The history-making Champions League quarter-final against arch-rivals Real Madrid would mark the highest attendance ever seen at a women’s football game, only for Barcelona to break that record once more in their semi-final against Wolfsburg. The possibilities for the women’s game to produce its own icons are endless, if only they are given the time and investment by national broadcasters.

So, what happens next? While the excitement around women’s football has been spectacular, sports rights specialist Sarah Parfitt warns that change won’t happen overnight: “It’s going to take a few cycles of rights deals before the domestic clubs become financially sustainable. That’s a bit of a wake-up call to realise how far it is we’ve still got to go.  

“The more the commercial investment from brands, the better the rights deals and the more tickets that are sold, the more financially sustainable the domestic clubs will be,” she adds. “Effectively, that is the same equation across all women’s sports.”  

Women’s Six Nations 2022 England vs Ireland (credit: England Rugby) 

The success in women’s football has been a rallying cry to governing bodies, the media and brands to show what is possible, with exponential growth in other sports very likely to follow. 

Women’s rugby has already seen enormous growth this year with the huge success of the Six Nations. Rather than running the women’s competition alongside the men’s as a secondary brand, the BBC gave it a separate window in April. The final round of games aired on BBC Two gave the sport crucial space and visibility in the broadcast schedule.  

The Women’s Sports Trust reports that viewing figures increased by 627% on last year, making it the most-watched Women’s Six Nations on record. Such stats will be music to the ears of ITV, which secured the rights for the Women’s Rugby World Cup, which is being held in New Zealand this October.  

Elsewhere, women’s cricket has also experienced a huge influx of investment. The prize money for the ICC Women’s Cricket World Cup 2022 was raised to $3.5m, up 75% on 2017.  

Sky recently announced that it would extend its broadcast deal with the ECB for another four years. This will give England Women a defined scheduling commitment for the first time, with two T20 internationals screening free-to-air.  

The Hundred, which was shown across the BBC and Sky this summer, has also been a boon to cricket. Designed with gender parity at its heart, the competition sees teams with both men and women’s squads playing in the same grounds, often in back-to-back matches.  

The competition launched in 2021 with a standalone women’s game broadcast live on the BBC, during which thousands of tickets to other women’s games were sold. “What the Hundred has done for the women’s game is almost immeasurable. The visibility that it provided the women’s game last year was incredible,” says Parfitt.  

Expect to see some serious bids for the rights to next year’s Fifa Women’s World Cup, which Parfitt describes as “one of the UK’s crown jewels”. She adds: “I think that the BBC is going to have real competition on its hands from ITV, which saw the enormous audience the BBC had [for the final]. It’s going to be interesting to see how that plays out.”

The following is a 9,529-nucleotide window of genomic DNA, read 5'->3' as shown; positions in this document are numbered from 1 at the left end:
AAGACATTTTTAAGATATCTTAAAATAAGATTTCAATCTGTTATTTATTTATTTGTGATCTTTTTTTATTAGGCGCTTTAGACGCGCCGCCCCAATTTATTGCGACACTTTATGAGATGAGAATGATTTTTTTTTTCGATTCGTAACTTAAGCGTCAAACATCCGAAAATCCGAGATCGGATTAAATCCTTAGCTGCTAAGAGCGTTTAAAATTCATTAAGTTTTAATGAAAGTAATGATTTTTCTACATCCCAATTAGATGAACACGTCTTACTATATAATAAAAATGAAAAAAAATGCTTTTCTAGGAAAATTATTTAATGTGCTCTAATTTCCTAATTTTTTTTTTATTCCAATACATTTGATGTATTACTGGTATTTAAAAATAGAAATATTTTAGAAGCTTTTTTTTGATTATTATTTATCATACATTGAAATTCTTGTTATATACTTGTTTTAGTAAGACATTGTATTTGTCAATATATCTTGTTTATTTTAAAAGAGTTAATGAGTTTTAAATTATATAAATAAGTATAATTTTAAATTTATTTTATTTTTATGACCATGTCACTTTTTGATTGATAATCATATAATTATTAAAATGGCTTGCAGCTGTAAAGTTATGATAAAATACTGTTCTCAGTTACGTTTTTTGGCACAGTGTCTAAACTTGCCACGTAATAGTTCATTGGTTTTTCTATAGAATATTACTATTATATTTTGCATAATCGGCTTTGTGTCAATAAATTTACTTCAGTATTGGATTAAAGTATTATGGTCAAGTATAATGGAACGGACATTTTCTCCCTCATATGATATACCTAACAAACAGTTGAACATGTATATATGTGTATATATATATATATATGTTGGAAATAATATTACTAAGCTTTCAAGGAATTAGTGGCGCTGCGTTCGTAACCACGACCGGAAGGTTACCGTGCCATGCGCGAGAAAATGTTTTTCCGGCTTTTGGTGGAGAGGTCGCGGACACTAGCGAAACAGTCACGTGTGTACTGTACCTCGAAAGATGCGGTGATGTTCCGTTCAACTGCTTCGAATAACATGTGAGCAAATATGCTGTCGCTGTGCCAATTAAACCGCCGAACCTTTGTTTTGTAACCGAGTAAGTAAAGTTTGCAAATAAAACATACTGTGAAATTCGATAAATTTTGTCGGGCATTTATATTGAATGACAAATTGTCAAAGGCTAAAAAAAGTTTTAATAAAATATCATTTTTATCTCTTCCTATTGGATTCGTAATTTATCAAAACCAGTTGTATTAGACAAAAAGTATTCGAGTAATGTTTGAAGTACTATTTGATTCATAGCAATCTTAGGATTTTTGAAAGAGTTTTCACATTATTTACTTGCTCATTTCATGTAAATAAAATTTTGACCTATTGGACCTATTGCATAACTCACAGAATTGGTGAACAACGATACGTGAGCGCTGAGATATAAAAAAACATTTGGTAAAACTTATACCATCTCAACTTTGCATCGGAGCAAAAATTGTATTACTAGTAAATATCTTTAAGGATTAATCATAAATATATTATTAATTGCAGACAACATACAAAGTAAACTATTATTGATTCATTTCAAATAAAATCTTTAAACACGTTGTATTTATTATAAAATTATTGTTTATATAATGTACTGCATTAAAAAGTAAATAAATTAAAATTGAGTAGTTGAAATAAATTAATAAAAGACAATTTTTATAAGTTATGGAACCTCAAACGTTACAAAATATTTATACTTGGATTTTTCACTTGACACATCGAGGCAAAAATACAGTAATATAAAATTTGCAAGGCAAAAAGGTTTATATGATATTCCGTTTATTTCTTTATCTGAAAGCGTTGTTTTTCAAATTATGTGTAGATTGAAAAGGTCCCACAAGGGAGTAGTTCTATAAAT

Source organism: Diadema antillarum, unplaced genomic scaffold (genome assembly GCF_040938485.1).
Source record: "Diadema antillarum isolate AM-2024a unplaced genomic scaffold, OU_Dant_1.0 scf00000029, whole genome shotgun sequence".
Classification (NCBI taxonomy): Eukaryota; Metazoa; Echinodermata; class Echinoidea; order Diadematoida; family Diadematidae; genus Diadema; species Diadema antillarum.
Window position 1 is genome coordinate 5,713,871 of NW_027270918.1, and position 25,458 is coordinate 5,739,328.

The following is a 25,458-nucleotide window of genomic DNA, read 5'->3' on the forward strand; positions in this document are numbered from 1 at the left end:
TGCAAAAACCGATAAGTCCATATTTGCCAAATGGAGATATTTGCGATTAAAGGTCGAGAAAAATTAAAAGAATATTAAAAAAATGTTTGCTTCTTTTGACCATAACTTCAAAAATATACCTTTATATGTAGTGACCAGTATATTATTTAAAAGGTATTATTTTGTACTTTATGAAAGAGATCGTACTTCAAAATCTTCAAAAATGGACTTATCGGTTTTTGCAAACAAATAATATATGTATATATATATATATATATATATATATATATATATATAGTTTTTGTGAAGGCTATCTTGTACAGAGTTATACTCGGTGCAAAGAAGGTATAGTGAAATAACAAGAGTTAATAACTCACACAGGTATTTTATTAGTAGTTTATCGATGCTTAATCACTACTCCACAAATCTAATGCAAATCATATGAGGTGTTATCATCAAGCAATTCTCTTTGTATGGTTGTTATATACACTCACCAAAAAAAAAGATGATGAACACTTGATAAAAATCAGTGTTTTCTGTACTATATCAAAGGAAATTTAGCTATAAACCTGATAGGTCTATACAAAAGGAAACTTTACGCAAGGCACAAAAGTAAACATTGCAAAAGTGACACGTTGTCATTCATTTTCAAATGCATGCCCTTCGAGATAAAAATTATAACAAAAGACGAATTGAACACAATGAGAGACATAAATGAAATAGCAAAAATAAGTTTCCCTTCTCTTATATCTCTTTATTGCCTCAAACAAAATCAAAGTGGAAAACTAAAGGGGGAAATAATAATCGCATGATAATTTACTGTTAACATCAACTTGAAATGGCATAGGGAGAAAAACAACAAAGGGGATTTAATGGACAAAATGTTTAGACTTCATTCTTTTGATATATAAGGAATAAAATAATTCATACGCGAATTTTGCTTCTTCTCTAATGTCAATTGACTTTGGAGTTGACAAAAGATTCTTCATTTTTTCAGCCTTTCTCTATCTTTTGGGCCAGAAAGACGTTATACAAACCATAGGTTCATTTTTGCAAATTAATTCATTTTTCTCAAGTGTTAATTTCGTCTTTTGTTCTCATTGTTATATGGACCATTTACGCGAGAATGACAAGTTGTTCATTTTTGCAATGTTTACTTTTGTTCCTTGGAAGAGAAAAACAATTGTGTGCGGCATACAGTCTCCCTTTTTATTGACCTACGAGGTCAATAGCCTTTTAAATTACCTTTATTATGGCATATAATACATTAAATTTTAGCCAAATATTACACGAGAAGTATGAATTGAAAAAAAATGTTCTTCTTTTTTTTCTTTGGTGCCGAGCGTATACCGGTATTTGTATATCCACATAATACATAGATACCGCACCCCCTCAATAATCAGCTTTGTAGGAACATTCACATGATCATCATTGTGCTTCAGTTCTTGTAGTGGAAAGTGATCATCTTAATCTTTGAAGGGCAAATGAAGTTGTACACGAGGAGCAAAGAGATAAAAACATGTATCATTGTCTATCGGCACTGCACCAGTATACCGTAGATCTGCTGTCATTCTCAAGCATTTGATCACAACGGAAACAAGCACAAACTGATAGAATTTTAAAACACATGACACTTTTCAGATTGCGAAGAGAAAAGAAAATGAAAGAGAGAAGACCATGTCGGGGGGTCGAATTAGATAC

The corporation stole a march in 2017, so might Channel 4 throw its hat in the ring? Its commissioning editor for sport is giving nothing away, but the goal is to remain very much in the space of women’s sport.  

“The cat’s out the bag now, everyone’s on it,” says Channel 4’s Blake-Turner. “So, we’ll have to develop a different tactic. But it’s clearly the place to be.” 

'If you can see it, you can be it'

England captain Leah Williamson (credit: BT Sport) 

‘You have all set an example that will be an inspiration for girls and women today, and for future generations.’ So read the Queen’s congratulatory message to the Lionesses. 

One phrase, repeated countless times by presenters and pundits alike over the course of the Euros, summarised the transcendent hopes for the tournament’s legacy: ‘If you can see it, you can be it.’ 

A whole new audience has been brought to women’s football thanks to the BBC’s unprecedented TV coverage. Inspired by the Lionesses’ heroics, the next generation of women footballers will be entering a new world. 

This will be a world where women’s football can pack the biggest stadium in the UK, where it’s normal to air a women’s match on prime-time TV – and where an English team can actually win. 

Now, thousands of young girls can dare to dream of lifting a major football trophy for their country. One such hopeful is 13-year-old Eloise Mitchell, who lives and breathes football. 

Eloise plays for Crystal Palace under-14s. Like her favourite player, Fran Kirby, she’s a central midfielder with an appetite for smashing in goals from 25 yards out. Last season, her goal tally ran to double figures. 

When I ask her what she can imagine being when she grows up other than a professional footballer, she looks puzzled, wracking her brain, before replying, ‘Nothing’. 

Having been to three women’s FA cup finals and several WSL games, the Euros have been another inspirational experience for Eloise, who hopes that, one day, she can play for England and even win a world cup. 

Shouting over the thunderous crowd, England captain Leah Williamson’s post-match interview to BBC Sport contained a rousing proclamation for the millions watching at home: ‘I tell you what, the kids are alright’. With role models like these, they certainly will be.